Your Support At Work: Her son’s father had died unexpectedly, and paperwork problems seemed insurmountable until your help made a difference

This story comes courtesy of Lee Richardson, executive director with Legal Aid of Arkansas. All names and images have been changed to protect privacy.

Carol was struggling to support herself and her infant son. She and her son’s father had not married before his unexpected death, and trying to obtain survivor’s benefits was an uphill battle. The Social Security Administration could not provide a benefits package for her son because Carol could not provide any documents showing the father had claimed his child.

Your Support Impacts LivesCarol was panicked because without a benefits package, she didn’t know how she could support her child. She was referred to a United Way partner agency specializing in providing legal assistance and she found the help she needed.

“Since her son’s father had died, it was important for Carol to complete the proper application for survivor’s benefits, with the proper supporting documents,” the agency counselor said. This process was quite complicated, and Carol needed professional assistance.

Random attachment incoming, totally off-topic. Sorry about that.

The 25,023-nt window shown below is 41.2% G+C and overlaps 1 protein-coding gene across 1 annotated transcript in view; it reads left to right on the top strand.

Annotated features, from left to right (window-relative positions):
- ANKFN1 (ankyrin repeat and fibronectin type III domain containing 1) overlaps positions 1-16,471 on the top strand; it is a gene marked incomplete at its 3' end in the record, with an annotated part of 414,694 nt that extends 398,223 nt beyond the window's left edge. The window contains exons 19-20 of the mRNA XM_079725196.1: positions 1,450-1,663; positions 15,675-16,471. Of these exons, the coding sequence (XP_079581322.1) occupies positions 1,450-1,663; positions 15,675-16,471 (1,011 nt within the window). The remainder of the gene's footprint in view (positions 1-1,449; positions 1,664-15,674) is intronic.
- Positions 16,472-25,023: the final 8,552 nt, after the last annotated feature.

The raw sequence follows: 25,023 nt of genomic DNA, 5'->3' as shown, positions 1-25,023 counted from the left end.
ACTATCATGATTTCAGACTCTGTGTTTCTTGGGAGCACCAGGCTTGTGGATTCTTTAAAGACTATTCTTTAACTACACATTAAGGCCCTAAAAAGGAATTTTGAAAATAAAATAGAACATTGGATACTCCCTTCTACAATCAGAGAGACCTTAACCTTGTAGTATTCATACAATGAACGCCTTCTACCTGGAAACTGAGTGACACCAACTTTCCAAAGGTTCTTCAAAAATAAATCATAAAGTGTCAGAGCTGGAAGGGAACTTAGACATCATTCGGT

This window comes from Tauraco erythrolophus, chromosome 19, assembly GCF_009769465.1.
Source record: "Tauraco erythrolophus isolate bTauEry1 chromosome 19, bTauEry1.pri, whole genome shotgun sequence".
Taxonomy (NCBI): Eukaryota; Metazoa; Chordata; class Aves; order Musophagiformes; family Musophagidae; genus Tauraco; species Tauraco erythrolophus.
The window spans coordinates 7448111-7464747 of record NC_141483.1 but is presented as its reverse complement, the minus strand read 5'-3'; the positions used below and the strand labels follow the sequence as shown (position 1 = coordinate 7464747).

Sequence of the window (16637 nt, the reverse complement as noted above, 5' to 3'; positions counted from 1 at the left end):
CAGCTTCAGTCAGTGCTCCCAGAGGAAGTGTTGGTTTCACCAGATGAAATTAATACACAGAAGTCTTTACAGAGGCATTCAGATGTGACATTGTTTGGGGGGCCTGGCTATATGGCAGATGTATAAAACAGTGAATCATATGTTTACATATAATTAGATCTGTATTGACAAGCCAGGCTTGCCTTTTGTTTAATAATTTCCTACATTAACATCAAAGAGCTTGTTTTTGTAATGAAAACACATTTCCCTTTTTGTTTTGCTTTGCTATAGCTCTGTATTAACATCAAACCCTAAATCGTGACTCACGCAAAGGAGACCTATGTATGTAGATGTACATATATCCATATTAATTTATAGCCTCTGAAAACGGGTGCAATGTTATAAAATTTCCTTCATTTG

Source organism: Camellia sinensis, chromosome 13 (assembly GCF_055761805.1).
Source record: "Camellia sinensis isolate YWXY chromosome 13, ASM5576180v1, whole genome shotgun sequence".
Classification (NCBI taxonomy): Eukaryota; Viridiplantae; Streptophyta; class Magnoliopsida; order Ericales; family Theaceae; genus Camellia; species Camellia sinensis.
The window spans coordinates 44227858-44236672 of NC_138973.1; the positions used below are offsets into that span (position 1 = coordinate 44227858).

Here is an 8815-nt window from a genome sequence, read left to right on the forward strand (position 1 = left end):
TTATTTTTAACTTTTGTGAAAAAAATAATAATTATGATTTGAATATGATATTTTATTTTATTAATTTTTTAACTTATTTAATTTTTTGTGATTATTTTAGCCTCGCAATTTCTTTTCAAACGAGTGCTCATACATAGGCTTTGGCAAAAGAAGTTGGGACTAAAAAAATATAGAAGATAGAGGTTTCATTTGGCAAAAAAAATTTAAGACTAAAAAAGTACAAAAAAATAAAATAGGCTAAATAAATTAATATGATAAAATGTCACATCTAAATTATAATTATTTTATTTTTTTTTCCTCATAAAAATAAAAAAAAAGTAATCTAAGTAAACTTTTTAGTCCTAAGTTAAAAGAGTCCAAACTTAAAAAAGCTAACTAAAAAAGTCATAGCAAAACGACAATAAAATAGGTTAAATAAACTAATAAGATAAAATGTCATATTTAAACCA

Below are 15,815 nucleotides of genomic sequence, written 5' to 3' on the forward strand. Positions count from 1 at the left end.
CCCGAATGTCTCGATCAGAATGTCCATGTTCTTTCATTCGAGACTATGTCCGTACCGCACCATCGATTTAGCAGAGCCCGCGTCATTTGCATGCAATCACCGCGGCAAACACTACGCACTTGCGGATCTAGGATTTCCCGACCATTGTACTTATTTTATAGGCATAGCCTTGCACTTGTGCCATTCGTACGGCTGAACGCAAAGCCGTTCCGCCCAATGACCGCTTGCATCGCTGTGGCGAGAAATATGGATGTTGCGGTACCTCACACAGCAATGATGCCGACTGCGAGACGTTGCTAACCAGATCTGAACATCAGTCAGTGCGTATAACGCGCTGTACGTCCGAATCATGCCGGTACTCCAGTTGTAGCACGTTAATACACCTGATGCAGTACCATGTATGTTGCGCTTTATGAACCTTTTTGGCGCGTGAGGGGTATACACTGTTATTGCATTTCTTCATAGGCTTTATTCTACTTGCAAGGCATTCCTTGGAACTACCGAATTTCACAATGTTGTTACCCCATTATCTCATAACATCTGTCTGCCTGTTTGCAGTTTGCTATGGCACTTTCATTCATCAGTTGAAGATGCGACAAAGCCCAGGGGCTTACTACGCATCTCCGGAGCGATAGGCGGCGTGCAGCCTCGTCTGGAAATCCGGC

“We were able to obtain a copy of the Affidavit of Paternity signed by the child’s father from the Department of Vital Records and filed a Request for Reconsideration with the SSA,” the counselor said. With the proper paperwork in order, Carol’s son was able to receive support benefits – even the benefits which had been denied up to that point.

Thanks to your support of United Way, an agency was ready and able to help Carol and her son when she didn’t know what to do or where to turn. Thanks to the benefits her son now receives, they are able to enjoy a more financially secure life. $225 per month does not always cover all the costs of raising a child, but it is greatly appreciated by the family and makes a tremendous difference in their daily living.

Facebooktwittergoogle_plusredditpinterestlinkedinmail
This entry was posted in Education, Partner Agencies, Personal Stories. Bookmark the permalink.